27:54 How do you decide what to share? 1. Not re-invent. 2. Use open source that's the right fit. They have custom code for legacy tie-ins. But the intention is to write it in a standardized way. There is a huge benefit of sharing if it gets popular. The community can maintain the pattern. She thinks of it as a two way street.
29:33 Are you still using any proprietary for new developments? LDAP integration is custom. SSL certificates or DNS entries. CaaS has the smallest number of proprietary bits. They use FluentD to collect their logs with a JournalD.
31:35 They have a custom logging infrastructure but they wrote a wrapper around it that looks like ElasticSearch.
32:05 How much of what is in the container do you want to provide as a service? Is every product group on their own there? The web based product teams are rolling their own stuff and they have a lot of expertise in that area. They don't have a lot of visibility into the actual application teams. But they do have patterns for best practices such as "how do I terminate SSL in my application with NGINX?" "How do I send events out?" "How do I expose my metrics?" They have tutorials for how to do this kind of thing. It's really a pattern library. They want to make it so the only thing they need to interact with is Kubernetes to do anything involving deployment. One single YAML and you're good. Deploying straight to OpenStack has lots of steps. These go away with their CaaS solution.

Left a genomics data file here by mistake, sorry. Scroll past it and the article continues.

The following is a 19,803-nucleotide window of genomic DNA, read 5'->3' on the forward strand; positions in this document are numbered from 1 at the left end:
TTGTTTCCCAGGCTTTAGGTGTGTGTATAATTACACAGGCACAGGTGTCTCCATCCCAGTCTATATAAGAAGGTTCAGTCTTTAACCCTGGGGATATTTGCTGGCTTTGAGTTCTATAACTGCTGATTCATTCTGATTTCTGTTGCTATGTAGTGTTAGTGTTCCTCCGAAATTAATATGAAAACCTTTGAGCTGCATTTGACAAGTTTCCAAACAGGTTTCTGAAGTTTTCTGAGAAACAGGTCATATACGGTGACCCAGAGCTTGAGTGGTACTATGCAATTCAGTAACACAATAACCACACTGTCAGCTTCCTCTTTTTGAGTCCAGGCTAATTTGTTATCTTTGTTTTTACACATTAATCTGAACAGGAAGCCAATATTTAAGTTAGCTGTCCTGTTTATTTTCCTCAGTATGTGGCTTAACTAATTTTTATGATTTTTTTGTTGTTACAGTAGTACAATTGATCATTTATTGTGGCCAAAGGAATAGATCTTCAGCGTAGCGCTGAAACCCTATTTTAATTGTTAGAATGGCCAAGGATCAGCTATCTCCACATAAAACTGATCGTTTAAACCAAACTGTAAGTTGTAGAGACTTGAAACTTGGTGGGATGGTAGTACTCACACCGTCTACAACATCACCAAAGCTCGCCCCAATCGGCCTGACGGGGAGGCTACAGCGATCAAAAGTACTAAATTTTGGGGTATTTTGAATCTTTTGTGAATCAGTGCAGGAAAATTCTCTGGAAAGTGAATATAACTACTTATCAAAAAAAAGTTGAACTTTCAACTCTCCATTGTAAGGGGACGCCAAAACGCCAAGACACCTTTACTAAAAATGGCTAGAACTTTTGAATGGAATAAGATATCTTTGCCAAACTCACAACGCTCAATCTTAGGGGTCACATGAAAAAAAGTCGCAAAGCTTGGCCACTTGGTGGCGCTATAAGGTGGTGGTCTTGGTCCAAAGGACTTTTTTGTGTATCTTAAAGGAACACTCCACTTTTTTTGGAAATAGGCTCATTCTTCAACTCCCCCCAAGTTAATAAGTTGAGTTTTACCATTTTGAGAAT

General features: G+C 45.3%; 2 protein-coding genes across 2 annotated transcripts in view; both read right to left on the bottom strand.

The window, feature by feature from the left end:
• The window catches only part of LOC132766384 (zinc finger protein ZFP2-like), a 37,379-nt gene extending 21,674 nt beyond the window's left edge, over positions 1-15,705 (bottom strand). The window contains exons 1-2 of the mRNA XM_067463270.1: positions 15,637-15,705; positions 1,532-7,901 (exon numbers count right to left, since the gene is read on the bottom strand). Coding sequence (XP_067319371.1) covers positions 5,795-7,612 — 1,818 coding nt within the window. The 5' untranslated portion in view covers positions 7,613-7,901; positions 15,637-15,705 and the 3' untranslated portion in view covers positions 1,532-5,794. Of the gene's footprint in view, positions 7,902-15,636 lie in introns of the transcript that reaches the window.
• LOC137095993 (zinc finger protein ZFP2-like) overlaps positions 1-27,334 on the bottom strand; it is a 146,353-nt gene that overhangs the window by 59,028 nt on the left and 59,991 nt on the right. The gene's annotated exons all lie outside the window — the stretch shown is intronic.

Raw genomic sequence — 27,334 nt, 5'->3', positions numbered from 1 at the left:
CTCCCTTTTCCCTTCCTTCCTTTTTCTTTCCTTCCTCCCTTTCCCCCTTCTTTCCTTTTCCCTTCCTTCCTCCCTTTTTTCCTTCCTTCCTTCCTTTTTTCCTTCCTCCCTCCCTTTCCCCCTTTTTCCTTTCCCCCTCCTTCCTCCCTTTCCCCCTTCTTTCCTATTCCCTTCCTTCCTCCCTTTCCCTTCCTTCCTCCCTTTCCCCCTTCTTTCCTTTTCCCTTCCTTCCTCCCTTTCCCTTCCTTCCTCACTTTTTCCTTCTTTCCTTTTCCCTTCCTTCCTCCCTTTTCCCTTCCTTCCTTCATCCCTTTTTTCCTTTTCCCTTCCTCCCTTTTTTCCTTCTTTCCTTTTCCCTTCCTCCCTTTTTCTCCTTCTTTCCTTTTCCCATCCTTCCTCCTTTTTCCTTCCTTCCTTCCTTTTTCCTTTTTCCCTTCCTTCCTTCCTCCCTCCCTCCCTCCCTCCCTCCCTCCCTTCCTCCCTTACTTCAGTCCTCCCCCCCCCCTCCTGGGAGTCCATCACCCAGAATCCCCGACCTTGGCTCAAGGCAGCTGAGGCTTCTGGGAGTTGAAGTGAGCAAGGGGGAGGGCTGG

34:50 What is the business value of the service itself? How is it priced? Who are the customers? They measure the business impact in 1. time to market. If developers can deploy their apps in a seamless low friction environment, that's the win. IT has transferred from a "ticket based" thing where developers had to do a lot of those tickets before they could deploy their app to production. All of that friction goes away. 2. The cost of devops. How much work does a dev or op have to put in to ensure the service is always up, is scaling correctly, has sufficient monitoring.
37:03 What's next? Healthchecking. The old downstream problem shows up again! How do we expose that type of failure. They are looking at ways to make this transparent, with probing endpoints. Making root cause analysis easier. Elastic capacity is not done yet.
39:22 The same tired value proposition: let developers focus on their code and not have to worry about the environment. What about Funcatron?
39:46 Kubernetes is a great platform to build higher level constructs on top of. Machine learning on top of the cluster.